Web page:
In fifteenth-century Germany, women were singled out as witches for the first time in history; this book explores why. Sigrid Brauner examines the connections among three central developments in early modern Germany: a shift in gender roles for women; the rise of a new urban ideal of femininity; and the witch hunts that swept across Europe from 1435 to 1750. Brauner shows that the modern notion of the witch as a willful, conniving, promiscuous woman was first established by German Inquisitors in the Malleus maleficarum (1487). In subsequent works by Martin Luther and the sixteenth-century playwrights Paul Rebhun and Hans Sachs, the witch emerged as the counterpart to the new feminine ideal of the urban housewife. By demonstrating how the binary concepts of "good" housewife and "bad wife" (or witch) were propagated among the educated urban elite who presided over witch trials, Brauner suggests that the witch hunts functioned to discipline women who failed to display the docility and subservience expected of the new urban housewife.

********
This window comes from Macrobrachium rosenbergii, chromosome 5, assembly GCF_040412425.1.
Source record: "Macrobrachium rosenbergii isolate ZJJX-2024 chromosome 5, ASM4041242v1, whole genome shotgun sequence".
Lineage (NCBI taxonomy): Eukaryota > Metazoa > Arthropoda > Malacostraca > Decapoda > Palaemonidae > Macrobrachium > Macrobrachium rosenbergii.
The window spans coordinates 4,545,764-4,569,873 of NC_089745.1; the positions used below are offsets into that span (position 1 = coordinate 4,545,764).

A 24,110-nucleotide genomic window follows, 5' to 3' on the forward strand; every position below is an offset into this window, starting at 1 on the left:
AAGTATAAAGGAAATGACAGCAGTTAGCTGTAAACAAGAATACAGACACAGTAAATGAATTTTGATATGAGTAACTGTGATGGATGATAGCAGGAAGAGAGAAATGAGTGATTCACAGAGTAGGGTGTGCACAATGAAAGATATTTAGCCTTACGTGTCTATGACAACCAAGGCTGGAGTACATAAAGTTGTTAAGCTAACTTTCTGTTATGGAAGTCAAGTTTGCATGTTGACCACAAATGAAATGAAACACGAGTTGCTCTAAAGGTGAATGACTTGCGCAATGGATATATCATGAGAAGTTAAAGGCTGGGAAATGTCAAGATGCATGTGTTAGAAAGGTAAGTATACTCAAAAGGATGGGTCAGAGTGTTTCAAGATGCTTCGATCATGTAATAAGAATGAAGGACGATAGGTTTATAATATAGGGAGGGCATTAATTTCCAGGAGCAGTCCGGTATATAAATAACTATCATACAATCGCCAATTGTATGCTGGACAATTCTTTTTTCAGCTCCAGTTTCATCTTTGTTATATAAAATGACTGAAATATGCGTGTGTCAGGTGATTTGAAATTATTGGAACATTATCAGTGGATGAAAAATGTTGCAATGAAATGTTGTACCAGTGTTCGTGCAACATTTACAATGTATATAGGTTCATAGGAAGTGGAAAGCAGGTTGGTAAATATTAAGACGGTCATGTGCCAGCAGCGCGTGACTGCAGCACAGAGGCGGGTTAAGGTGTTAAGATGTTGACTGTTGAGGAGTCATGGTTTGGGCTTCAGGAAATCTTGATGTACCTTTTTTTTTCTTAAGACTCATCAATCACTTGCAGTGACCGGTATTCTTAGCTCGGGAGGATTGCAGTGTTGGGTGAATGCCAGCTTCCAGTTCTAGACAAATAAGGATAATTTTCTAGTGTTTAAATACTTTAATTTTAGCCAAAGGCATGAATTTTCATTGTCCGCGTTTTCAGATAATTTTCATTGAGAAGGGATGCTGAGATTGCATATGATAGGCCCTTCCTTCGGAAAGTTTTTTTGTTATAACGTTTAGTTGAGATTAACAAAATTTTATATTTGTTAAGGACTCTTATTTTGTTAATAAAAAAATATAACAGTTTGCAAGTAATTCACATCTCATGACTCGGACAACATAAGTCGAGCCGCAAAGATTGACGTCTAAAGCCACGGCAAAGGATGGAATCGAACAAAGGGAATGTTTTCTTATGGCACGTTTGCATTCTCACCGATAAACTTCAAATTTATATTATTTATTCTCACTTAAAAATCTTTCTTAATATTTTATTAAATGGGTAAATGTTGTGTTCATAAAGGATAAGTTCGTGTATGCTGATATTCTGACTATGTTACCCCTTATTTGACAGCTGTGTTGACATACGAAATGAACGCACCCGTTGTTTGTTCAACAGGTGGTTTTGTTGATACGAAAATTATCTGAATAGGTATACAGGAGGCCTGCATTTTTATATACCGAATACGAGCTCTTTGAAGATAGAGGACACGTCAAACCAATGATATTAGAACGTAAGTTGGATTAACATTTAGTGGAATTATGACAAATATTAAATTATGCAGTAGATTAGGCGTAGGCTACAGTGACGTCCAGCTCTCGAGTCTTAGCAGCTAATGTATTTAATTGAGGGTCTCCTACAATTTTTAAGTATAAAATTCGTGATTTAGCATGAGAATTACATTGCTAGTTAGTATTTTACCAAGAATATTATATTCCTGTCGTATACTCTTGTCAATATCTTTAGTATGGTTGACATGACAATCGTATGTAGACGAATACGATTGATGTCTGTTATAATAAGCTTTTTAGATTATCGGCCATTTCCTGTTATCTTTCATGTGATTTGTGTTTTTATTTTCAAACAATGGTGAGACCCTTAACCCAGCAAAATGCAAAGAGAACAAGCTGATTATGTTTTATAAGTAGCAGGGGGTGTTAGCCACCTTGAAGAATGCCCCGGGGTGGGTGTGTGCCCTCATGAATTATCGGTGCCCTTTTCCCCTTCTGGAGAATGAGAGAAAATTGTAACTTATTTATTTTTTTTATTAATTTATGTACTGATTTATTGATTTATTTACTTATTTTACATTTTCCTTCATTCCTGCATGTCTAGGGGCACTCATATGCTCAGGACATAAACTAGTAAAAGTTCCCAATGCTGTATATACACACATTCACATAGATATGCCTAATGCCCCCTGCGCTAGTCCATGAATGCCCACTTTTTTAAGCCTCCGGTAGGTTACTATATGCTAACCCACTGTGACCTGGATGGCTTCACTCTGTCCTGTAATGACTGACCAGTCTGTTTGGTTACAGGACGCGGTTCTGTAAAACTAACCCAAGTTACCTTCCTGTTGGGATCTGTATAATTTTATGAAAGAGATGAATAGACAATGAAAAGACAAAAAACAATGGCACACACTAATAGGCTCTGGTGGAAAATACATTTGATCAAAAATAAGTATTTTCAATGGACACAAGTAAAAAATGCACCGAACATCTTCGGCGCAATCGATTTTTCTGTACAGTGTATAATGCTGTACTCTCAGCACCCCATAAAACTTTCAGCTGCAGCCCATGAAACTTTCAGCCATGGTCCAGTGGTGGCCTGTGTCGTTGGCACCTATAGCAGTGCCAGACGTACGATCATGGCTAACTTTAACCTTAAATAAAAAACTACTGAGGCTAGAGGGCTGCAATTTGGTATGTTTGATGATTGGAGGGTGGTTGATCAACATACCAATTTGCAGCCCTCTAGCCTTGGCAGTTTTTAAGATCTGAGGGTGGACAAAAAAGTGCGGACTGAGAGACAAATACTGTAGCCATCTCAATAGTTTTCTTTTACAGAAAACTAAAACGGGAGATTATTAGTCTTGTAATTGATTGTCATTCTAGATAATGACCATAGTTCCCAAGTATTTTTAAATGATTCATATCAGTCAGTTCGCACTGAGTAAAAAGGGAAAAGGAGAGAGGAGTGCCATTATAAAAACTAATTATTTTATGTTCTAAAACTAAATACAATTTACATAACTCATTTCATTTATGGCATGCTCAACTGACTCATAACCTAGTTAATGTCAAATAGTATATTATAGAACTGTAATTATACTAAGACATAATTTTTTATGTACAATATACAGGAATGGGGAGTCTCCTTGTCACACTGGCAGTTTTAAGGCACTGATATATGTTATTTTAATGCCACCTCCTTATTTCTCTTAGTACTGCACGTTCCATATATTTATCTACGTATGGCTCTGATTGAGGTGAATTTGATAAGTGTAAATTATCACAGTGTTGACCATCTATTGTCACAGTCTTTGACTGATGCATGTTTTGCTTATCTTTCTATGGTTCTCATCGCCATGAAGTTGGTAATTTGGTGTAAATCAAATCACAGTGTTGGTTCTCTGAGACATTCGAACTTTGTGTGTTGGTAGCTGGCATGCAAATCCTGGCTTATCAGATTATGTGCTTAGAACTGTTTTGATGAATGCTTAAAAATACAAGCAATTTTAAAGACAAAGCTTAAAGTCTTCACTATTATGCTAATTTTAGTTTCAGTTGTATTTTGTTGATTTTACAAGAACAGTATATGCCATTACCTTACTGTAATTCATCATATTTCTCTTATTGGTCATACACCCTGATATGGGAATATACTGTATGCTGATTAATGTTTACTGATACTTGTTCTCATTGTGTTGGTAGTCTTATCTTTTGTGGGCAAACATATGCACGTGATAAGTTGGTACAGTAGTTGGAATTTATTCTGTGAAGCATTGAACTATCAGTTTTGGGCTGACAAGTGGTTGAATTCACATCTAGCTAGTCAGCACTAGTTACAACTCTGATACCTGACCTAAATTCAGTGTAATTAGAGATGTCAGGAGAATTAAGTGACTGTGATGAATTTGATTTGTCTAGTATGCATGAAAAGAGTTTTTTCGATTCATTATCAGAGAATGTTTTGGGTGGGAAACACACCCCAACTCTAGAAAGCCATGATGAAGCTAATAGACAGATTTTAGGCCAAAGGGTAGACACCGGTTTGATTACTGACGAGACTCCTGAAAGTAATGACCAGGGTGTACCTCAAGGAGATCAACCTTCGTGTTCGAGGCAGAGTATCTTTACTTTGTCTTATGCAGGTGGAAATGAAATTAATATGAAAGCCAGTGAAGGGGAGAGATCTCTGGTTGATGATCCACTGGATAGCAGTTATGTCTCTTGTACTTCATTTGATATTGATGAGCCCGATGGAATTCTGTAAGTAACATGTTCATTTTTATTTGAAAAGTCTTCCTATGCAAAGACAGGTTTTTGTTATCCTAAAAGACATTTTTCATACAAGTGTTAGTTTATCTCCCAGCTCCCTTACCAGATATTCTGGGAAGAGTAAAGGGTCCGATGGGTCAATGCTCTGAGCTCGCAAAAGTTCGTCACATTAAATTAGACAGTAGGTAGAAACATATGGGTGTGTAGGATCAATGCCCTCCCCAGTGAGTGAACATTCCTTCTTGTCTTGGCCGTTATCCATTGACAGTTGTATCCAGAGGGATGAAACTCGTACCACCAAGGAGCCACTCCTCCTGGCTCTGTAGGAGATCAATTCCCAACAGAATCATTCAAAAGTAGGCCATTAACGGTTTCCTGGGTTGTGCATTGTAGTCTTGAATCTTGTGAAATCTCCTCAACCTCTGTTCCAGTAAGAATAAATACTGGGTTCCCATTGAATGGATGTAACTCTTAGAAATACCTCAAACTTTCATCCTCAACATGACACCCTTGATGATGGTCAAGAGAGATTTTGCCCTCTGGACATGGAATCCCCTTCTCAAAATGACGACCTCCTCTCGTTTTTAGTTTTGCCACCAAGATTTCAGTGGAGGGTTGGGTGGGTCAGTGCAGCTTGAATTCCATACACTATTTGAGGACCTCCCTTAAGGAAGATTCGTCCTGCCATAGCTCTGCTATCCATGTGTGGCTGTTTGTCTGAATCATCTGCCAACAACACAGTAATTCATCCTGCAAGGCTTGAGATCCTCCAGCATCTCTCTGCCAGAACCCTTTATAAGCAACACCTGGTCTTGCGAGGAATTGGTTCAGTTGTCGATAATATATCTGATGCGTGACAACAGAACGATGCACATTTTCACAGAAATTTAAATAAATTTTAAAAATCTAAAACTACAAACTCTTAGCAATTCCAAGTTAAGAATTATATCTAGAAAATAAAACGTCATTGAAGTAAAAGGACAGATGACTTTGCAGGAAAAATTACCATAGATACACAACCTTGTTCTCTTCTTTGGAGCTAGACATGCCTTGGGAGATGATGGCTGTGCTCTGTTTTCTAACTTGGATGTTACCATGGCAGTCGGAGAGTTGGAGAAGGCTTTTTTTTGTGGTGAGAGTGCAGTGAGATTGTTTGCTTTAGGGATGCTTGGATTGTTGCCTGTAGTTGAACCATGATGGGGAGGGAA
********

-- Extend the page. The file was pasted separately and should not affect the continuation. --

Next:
Publisher: University of Massachusetts Press